03 March 2009 ~ 1 Comment

“Changing the World on Vacation” – a film highlighting PEPY’s mistakes and lessons learned

It is sometimes uncomfortable to talk openly about the mistakes you have made, and definitely embarrassing when they are shown on a big screen for everyone to see, but that is exactly what we are doing at PEPY with “Changing the World on Vacation.” This documentary, by filmmaker Daniela Kon of Deeda Productions (http://deedaproductions.com/), reflects on the “politics of compassion” and the impact of volunteers and volunteering.

The film focuses on footage taken from the first year of PEPY Tours on trips in December 2005, March 2006, and December 2006. Now, over two years since the last clips of the documentary were shot, we look back on so many of the decisions we made and actions we took…. and it makes us cringe.

“What were we thinking?” is a phrase heard among our staff over and over while watching this film. What were we thinking, not having a strict clothing policy for rural Cambodia? What were we thinking designing our trips based around traveler ideas for education, not education coming from the local populations to the visiting guests? What were you thinking when you said “Cambodia has a limitless supply of fish”, Daniela? Ummmm…. I’m not so sure.

What I do know is that watching the film makes me realize how far we have come and how much we have learned, it highlights areas where we can still improve, and overall it is a vivid example of many things NOT to do in volunteer tourism. Our hope, by being part of this project, is that this film will prevent others from making the same mistakes we did and will act as a conversation starter around this important topic: “How can you best support positive change while you are in a foreign culture?”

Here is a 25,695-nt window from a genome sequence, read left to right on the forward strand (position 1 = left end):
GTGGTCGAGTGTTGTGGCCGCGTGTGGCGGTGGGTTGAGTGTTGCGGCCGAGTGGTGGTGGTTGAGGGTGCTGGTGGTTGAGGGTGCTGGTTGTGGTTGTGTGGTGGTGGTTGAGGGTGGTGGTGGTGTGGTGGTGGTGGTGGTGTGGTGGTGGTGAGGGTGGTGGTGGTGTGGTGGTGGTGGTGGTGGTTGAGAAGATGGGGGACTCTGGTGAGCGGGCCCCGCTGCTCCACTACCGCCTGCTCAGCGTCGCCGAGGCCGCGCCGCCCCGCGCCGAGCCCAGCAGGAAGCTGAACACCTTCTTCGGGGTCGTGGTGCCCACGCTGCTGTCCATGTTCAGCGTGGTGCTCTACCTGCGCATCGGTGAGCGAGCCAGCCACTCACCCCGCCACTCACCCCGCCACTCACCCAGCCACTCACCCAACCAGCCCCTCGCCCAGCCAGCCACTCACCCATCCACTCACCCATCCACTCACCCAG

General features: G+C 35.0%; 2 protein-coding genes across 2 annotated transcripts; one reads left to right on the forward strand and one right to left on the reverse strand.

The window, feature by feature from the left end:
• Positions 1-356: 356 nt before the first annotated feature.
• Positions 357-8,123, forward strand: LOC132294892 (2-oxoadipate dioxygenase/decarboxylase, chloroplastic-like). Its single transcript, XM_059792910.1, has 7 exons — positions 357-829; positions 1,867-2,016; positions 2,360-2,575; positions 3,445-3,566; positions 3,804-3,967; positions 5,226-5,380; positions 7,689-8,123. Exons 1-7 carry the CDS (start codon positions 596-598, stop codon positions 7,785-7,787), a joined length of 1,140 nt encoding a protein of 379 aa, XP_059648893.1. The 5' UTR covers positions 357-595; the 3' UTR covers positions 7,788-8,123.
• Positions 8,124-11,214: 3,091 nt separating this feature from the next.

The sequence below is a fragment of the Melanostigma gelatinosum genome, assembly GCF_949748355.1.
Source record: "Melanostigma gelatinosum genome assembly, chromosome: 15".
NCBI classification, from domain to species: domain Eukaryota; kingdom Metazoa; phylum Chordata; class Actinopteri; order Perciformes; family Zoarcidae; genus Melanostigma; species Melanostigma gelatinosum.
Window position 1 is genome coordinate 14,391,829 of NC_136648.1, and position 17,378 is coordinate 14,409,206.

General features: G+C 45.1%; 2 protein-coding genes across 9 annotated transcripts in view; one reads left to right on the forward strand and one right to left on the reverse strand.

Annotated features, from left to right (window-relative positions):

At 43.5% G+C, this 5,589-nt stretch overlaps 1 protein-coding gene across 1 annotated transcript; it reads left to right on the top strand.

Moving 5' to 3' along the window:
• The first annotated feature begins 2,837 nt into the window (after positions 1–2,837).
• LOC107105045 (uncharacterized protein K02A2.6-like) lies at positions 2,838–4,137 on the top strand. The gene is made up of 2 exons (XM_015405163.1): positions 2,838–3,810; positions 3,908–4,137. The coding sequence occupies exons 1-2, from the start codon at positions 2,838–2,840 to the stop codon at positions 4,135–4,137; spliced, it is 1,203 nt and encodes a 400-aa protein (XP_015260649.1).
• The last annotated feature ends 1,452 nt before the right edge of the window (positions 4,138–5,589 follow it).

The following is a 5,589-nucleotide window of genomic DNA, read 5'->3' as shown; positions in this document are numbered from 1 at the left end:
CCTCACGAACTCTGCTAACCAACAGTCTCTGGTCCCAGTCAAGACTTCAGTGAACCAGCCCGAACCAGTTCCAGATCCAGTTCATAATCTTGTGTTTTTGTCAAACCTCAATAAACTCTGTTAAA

For those who have watched the film, and even for those who haven’t but are interested in the topics of traveler’s philanthropy, voluntourism, and NGO work, we’d love to elaborate more on the lessons we have learned as they relate to the Daniela Kon’s documentary.

1) Poverty voyeurism is bad and can add to the problem. Johnny was right. We agree very much that Steung Menchey (Phnom Penh’s largest garbage dump) is not a place travel groups should visit, no matter if they are going with a NGO or not. We had brought our first year of PEPY participants to Steung Menchey with an NGO partner we were working with at the time and, as I state in the film, we thought the visits were justified at the time. The last trip we did to Steung Menchey was that trip shown, December 2006, as we realized that, no matter how “well” we thought we were doing the visits, how much money we were funding into groups working with children from the dump, nor how much learning it provides to the travelers, we would still be adding to a type of tourism we do not believe in. Tour buses now visiting Steung Menchey stop at the top of the site, allow people to get out and take pictures and then head off to lunch. People traveling with an average operator which is not funding development projects in Cambodia often feel overwhelmed at Steung Menchey and want to “help”. With no education on how best to do that, some hand out food (resulting the chaos like in the documentary) or money.

Consider that life on the dump means an average of ½ dollar in revenue for a family. Consider that many of the people working on the dump are children who have either been sent to the dump by their families to make money or, in many case, “bought” by someone, sometimes with honest explanation and sometimes under another guise, to work in the dump. If this is the case, and tourists start handing out dollars, double the expected daily income, it all of a sudden becomes that much more profitable to move and work on the dump. This makes the problem the giver set out to counter all that much stronger and further incentivizes parents to send their children to work in this dangerous and scary place.

Throughout the coming weeks we will be following up with other responses to the film. Starting tomorrow, click on the “Critical Views” tab on the PEPY Team Journal to see all of the posts. Stay tuned and please give us your thoughts.